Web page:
Vue Cinemas will resume showing Blue Story after a backlash over its decision to pull the film, but said additional security will be in place during screenings.
The company withdrew the gangland drama after seven police officers were injured in a disturbance near one of its cinemas at Star City, Birmingham, on Saturday.
Officers arrived at the scene after reports of youths with machetes.
Vue chief executive Tim Richards said the company "agonised" over the decision to pull the film, but had to prioritise the safety of staff and customers.
The company said that during the first 24 hours of screenings it recorded 25 incidents, which they said were significant and directly related, in 16 cinemas.
These were documented with CCTV footage, police call logs, and detailed incident reports to security or medical authorities, and in a dozen of those incidents, the police had to be called.
Mr Richards said a number of the incidents took place on Friday.
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Vue has said it will resume the showing the film this weekend.
It comes after Showcase Cinemas reversed its decision to cancel screenings earlier this week.
Blue Story director Andrew Onwubolu told BBC Breakfast there was "no connection" between the Birmingham brawl and his movie, and questioned whether there were "hidden reasons".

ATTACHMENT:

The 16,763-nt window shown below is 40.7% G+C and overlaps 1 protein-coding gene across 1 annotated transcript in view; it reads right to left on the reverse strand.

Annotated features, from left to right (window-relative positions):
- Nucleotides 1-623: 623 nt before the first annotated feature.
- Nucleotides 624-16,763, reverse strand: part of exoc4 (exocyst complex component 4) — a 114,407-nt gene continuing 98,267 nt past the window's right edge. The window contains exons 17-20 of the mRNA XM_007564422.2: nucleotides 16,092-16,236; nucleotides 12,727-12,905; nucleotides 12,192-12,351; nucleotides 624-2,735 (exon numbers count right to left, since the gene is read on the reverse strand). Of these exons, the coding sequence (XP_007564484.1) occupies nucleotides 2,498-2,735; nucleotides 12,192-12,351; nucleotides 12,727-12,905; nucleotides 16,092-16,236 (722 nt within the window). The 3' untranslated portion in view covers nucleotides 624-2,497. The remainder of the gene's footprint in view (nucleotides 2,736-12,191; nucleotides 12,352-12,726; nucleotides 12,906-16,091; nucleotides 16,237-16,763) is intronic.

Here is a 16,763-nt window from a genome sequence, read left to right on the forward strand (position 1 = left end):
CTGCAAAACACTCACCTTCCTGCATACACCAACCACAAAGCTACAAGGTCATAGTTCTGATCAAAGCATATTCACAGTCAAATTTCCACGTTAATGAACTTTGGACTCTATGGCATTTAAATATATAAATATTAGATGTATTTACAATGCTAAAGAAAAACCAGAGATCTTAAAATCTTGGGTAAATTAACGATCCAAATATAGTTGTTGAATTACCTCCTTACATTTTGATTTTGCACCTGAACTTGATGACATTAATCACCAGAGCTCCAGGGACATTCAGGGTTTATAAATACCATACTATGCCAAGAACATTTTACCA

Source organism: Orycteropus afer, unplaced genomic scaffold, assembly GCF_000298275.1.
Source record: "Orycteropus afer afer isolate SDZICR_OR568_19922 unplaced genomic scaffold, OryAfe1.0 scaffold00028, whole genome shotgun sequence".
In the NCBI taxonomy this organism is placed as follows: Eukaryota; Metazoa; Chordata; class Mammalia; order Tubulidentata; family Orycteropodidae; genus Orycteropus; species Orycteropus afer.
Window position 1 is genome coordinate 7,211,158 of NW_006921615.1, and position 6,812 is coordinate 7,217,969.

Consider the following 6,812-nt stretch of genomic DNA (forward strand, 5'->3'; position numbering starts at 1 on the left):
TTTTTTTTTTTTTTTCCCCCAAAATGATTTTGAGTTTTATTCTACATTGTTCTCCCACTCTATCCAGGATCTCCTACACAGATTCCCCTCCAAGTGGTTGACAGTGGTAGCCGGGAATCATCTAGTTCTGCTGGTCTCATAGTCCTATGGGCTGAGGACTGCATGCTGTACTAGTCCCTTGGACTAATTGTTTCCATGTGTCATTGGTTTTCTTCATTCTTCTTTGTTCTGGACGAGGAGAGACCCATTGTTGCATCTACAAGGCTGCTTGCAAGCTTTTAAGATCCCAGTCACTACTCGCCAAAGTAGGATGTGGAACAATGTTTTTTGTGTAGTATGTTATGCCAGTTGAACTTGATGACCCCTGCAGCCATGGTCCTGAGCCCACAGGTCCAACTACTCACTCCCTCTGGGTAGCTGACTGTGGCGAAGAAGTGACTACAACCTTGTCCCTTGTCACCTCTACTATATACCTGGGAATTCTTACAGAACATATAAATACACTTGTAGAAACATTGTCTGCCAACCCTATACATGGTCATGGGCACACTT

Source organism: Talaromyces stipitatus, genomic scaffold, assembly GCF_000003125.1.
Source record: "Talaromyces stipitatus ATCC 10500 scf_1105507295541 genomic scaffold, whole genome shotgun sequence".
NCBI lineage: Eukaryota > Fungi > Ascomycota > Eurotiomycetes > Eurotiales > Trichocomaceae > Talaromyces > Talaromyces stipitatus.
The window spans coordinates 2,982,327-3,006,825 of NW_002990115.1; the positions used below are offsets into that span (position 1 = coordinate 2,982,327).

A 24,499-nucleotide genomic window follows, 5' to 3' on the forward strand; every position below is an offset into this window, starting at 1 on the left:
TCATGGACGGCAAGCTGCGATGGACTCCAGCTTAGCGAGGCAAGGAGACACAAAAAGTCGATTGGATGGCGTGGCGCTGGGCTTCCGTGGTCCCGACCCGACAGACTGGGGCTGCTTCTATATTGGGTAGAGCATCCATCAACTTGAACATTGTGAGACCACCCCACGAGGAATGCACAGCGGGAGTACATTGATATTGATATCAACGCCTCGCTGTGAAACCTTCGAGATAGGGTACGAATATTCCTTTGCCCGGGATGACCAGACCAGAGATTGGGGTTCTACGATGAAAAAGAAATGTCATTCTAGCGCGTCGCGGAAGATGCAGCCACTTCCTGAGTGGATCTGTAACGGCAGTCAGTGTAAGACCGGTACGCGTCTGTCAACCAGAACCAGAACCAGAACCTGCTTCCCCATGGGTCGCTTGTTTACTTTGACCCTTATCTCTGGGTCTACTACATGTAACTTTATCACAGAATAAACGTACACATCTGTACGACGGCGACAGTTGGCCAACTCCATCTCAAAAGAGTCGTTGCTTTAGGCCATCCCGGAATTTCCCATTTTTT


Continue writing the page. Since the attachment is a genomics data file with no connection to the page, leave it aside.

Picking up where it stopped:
Mr Richards has also denied suggestions the decision to pull the film may have been racially motivated.
He said: "Birmingham was part of our decision, but just a part of it."
He continued: "I have spent 20 years of my life supporting and promoting diversity and British and independent film.
"To call me personally or corporately racist is very, very disturbing and with no merit at all.
"Racism does not enter into the equation at all. Never has. It's the opposite."
Mr Richards said he knew Blue Story was "an important movie" and that he had never wanted to withdraw it.
He said that between Vue, the producers, Paramount and community groups, there was now "a game plan" to reinstate the film before the weekend.
Richards continued: "That's really our belief in the film and the message that the movie has.
"We've listened to the community and we know that this is an important movie for people to see."
Mr Richards also said the discussion was not about Vue or the film.
He said: "The whole discussion is about why are teenagers leaving their homes with machetes, with knives, when they go out.
"That's what the discussion isRead More – Source